CBD Rules And Regulations Face More Hold Ups From The FDA
In a federal trademarking lawsuit for a CBD drink company, a new ruling has been found. This ruling for the CBD beverage company displays how the FDA is taking its time to declare particular rules. This is in regards to rules for certain hemp-derived products. Which is creating problems for the growing CBD industry.
There are many CBD companies but one, in particular, sells CBD-infused teas. This company submitted an “intent to use” trademark application. However, this attempt was shot down by the U.S. Patent and Trademark Office in May. To which that conclusion was reaffirmed by an appeals board earlier in September.
Now hemp-derived cannabidiol was legalized under the 2018 Farm Bill. Yet the Trademark Trial and Appeal Board stated it continues to be illegal to sell as a beverage under the FDA. As well as under the Cosmetic Act. Due to the fact that the FDA still hasn’t made any laws allowing it. Which meant that the application couldn’t be allowed.
Petitioners tried to make the case that Joy Tea has pure intention to use in lawful commerce. The reason is due to a federal policy change that many is approaching. FDA has stated frequently that it is striving to create statutes to allow CBD in the food supply.—Furthermore, the Trademark Trial and Appeal Board did not accept that as adequate proof.
What Will Come Of This CBD Trademark Issue?
Attorney Larry Sandell of Mei & Mark LLP who is representing Joy Tea was able to shed some light on the matter in a recent interview. Mr. Sandell stated that the ruling overlooks the fact that pharmaceutical companies are regularly afforded the benefit of the doubt. This allows those companies to trademark medicines in development. With a high yield of drugs that haven’t been formally authorized by regulatory organizations.
“We’re not seeking registration. All we’re saying is we intend to use it in legal commerce in the future,” he said. “That intention to have future legal commerce is grounded in a belief that it will be legal in the near future.”
There’s good reason to expect that policy change. Notably within the 36-month time frame with “intent to use” approvals are looked to be conditional. Not only has the FDA itself mentioned it is investigating regulatory pathways to allow for such CBD commerce. But bipartisan legislators have proposed bills this session to initiate a change.
The Food And Drug Administration was mandated under appropriations legislation enacted in 2019. This was done to give an update on its regulatory strategy to CBD, which they did back in March of 2020. The update stated that “FDA is currently evaluating issuance of a risk-based enforcement policy that would provide greater transparency and clarity regarding factors FDA intends to take into account in prioritizing enforcement decisions.”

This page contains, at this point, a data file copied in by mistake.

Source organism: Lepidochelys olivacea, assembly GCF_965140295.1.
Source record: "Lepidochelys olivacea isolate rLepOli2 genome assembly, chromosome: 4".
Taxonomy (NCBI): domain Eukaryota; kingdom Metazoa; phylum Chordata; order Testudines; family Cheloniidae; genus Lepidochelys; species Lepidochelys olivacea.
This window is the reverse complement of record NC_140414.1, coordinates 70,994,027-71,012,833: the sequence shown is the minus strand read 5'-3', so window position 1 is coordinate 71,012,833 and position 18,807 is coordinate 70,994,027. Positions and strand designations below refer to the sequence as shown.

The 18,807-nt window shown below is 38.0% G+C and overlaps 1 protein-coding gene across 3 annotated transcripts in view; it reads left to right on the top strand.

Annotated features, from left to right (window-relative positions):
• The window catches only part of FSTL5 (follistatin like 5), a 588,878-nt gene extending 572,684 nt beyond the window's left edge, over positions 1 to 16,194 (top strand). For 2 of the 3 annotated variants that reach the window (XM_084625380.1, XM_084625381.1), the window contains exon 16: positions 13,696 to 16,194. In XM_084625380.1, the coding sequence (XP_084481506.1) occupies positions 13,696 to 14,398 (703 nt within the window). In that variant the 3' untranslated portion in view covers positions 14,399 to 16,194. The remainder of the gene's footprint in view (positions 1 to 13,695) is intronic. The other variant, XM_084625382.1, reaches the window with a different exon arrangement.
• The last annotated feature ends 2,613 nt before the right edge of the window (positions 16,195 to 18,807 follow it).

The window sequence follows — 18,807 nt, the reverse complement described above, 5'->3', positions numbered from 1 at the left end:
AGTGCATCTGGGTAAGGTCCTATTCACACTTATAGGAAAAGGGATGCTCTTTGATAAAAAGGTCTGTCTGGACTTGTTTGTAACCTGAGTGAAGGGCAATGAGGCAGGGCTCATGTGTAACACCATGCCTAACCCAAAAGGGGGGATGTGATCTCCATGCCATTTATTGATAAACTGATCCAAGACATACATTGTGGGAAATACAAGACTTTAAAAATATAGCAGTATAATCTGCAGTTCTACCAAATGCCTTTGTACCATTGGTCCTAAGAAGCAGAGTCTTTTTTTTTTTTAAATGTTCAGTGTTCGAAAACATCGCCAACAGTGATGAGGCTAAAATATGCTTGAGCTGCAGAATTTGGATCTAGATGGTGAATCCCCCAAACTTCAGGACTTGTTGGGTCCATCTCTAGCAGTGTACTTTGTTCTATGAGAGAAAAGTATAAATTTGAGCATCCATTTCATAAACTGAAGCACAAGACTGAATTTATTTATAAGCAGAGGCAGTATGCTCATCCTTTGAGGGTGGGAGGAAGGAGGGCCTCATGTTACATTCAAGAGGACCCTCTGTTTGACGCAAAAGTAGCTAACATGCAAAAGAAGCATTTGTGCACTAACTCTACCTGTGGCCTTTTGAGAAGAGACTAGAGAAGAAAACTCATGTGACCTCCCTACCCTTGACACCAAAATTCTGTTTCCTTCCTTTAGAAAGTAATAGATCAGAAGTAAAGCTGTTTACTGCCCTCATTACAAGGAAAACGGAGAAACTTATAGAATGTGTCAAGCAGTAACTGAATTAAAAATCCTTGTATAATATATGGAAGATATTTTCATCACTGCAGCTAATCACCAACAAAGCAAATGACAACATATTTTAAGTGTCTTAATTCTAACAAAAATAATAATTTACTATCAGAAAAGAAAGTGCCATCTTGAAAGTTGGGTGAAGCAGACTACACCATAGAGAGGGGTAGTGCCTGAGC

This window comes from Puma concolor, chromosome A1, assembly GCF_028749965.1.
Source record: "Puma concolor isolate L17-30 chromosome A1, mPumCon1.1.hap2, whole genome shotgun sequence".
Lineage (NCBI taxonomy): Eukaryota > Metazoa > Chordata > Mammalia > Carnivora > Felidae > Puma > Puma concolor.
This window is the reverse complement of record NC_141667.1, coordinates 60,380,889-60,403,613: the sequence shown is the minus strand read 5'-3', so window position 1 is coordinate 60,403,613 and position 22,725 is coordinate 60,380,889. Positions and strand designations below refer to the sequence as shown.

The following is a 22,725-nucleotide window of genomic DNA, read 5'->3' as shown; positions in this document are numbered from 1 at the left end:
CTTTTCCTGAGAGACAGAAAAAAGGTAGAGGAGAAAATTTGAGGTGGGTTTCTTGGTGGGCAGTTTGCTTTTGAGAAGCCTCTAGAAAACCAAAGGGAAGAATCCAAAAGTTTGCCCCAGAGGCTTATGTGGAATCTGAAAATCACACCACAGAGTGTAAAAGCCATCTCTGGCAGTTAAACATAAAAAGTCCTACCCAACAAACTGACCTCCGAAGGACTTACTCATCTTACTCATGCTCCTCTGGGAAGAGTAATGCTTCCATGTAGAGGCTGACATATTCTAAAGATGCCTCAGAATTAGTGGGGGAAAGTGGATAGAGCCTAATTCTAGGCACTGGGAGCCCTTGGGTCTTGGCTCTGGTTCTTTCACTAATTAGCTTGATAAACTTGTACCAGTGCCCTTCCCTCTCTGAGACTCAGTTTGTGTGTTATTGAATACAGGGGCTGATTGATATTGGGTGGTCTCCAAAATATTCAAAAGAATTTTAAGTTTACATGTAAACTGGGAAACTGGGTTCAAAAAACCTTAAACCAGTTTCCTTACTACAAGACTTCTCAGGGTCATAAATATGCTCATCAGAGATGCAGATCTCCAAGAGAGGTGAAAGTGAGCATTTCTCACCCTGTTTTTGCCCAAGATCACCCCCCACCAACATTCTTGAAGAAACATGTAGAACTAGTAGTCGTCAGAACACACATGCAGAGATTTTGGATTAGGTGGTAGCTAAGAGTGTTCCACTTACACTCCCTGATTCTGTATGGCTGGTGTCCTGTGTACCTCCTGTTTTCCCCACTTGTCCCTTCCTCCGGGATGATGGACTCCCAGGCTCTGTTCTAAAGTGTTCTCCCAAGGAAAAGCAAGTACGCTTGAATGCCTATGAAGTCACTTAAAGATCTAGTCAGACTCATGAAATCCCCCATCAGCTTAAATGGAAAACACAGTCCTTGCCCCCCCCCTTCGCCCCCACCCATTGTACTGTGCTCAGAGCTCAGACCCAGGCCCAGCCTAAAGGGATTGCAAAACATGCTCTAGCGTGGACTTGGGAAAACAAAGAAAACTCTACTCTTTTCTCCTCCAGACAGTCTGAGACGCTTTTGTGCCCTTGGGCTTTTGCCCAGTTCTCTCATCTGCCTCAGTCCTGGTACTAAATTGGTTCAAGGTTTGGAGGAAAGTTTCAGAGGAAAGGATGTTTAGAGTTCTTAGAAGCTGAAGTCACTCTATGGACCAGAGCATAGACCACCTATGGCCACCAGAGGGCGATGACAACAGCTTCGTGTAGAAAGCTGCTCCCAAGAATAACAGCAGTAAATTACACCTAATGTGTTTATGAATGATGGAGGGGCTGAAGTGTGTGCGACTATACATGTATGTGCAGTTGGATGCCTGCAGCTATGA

CBD Trademark Issues Need A Resolution
So the trademark appeals board said that the “issue in this appeal is narrow and simple: whether an applicant for a federal trademark registration can have a bona fide intent to use its mark in commerce on goods that are currently prohibited under federal law but that may, perhaps, become lawful in the future.”
“In the present situation, where some of Applicant’s goods are prohibited under federal law, the record clearly indicates that it is not possible for Applicant to have ‘an intention to use the mark consistent with the [Trademark] Act’s definition of use in commerce’ which requires ‘the bona fide use of a mark in the ordinary course of trade.’”
Petitioners highlighted the evident double-standard for traditional pharmaceutical companies. This double standard refers to the “intent to use” trademarks for non-FDA-approved medications. Nevertheless, they’re also questioning the overall foundation of the board’s case. This is in reference to the regulations used for applications for products that are not currently legal for business.
“There’s the question of if something is per se illegal—and CBD is not per se illegal,” Sandell said. “It’s only not legal to sell by virtue of the fact that the FDA regulations don’t allow you to sell it at this time, just like cancer drugs that haven’t gone through FDA approval.”
Final Thoughts On The CBD And FDA Trade Marking Issues
He said that the company has 8 weeks to appeal in federal court, and they plan to do just that. A higher-level court could make the choice to give Joy Tea an intent to use trademark. That result could have big associations for growing industries surrounding potentially soon-to-be-legal substances. Mainly for substances like marijuana and psychedelics. nIt would suggest that companies could be able to trademark products that aren’t currently legal under federal law.
As well as having a meaningful influence on businesses entering the cannabis niche. If the appeal does not work out, that would indicate that the status quote prevails. What this means is means it would put these companies “in a terrible spot,” as Sandell previously mentioned in a previous interview. It would propose, for instance, that a company could acquire another business that plans to sell a cannabis product. Which would be done by using their business name and using it for a legal, but separate purpose.
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